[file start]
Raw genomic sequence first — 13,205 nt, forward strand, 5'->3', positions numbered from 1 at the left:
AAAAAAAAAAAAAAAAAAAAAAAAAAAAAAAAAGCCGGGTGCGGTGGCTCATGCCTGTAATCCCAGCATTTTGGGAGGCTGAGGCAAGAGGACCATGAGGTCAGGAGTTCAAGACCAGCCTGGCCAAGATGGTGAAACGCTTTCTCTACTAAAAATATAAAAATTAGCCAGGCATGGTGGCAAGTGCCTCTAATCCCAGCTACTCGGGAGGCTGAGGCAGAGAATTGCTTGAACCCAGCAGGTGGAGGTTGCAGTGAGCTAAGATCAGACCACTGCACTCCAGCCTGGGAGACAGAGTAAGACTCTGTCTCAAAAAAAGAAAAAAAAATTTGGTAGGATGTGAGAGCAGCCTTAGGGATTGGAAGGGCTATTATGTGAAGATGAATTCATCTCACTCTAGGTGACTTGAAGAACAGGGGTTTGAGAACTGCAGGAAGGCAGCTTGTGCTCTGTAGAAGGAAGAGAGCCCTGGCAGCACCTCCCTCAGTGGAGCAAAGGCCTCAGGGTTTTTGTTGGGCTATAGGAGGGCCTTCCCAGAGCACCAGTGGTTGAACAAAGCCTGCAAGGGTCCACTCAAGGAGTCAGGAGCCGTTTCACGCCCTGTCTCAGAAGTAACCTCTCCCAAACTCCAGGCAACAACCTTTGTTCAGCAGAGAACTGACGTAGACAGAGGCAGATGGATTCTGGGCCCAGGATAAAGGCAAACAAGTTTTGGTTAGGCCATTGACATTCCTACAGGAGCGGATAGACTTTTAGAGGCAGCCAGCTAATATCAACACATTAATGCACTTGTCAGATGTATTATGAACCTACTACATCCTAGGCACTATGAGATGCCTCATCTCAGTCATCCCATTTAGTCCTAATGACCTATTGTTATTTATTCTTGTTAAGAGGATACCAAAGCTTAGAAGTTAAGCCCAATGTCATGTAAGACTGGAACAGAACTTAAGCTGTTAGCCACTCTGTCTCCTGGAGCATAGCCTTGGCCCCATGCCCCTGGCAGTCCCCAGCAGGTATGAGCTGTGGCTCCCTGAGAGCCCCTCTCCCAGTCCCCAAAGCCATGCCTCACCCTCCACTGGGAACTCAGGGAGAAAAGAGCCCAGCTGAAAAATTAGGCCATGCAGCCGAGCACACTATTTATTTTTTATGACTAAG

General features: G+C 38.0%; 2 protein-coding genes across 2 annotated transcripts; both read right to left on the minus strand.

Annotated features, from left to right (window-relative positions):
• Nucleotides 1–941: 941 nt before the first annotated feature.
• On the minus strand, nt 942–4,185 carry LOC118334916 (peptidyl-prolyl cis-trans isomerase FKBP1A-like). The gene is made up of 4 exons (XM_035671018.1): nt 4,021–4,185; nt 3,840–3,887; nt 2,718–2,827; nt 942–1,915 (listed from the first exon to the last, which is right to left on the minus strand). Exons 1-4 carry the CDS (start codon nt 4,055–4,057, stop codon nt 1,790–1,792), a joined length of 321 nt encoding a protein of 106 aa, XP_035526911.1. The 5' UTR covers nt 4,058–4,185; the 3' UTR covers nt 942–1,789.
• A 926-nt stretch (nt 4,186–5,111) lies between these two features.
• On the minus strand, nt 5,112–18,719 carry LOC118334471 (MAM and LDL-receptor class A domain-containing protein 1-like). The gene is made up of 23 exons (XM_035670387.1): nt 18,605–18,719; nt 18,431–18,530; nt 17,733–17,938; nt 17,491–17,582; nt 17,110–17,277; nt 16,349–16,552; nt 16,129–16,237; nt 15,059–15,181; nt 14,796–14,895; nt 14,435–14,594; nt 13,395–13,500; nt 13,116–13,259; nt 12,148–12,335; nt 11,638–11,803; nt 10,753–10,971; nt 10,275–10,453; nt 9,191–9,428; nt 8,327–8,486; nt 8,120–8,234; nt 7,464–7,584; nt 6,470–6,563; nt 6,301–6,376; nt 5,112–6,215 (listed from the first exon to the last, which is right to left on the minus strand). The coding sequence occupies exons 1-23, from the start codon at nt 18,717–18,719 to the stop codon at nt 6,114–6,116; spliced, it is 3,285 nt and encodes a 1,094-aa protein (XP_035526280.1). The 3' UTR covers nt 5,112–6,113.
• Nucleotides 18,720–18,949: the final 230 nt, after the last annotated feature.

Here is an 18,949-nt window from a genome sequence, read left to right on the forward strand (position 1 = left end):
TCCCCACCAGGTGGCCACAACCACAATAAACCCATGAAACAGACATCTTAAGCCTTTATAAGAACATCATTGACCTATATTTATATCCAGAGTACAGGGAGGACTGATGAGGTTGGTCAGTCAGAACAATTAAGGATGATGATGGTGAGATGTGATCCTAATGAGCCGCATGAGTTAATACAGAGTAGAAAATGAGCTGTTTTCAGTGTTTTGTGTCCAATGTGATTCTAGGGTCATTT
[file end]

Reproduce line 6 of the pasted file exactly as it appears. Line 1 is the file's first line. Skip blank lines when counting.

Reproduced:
• On the minus strand, nt 942–4,185 carry LOC118334916 (peptidyl-prolyl cis-trans isomerase FKBP1A-like). The gene is made up of 4 exons (XM_035671018.1): nt 4,021–4,185; nt 3,840–3,887; nt 2,718–2,827; nt 942–1,915 (listed from the first exon to the last, which is right to left on the minus strand). Exons 1-4 carry the CDS (start codon nt 4,055–4,057, stop codon nt 1,790–1,792), a joined length of 321 nt encoding a protein of 106 aa, XP_035526911.1. The 5' UTR covers nt 4,058–4,185; the 3' UTR covers nt 942–1,789.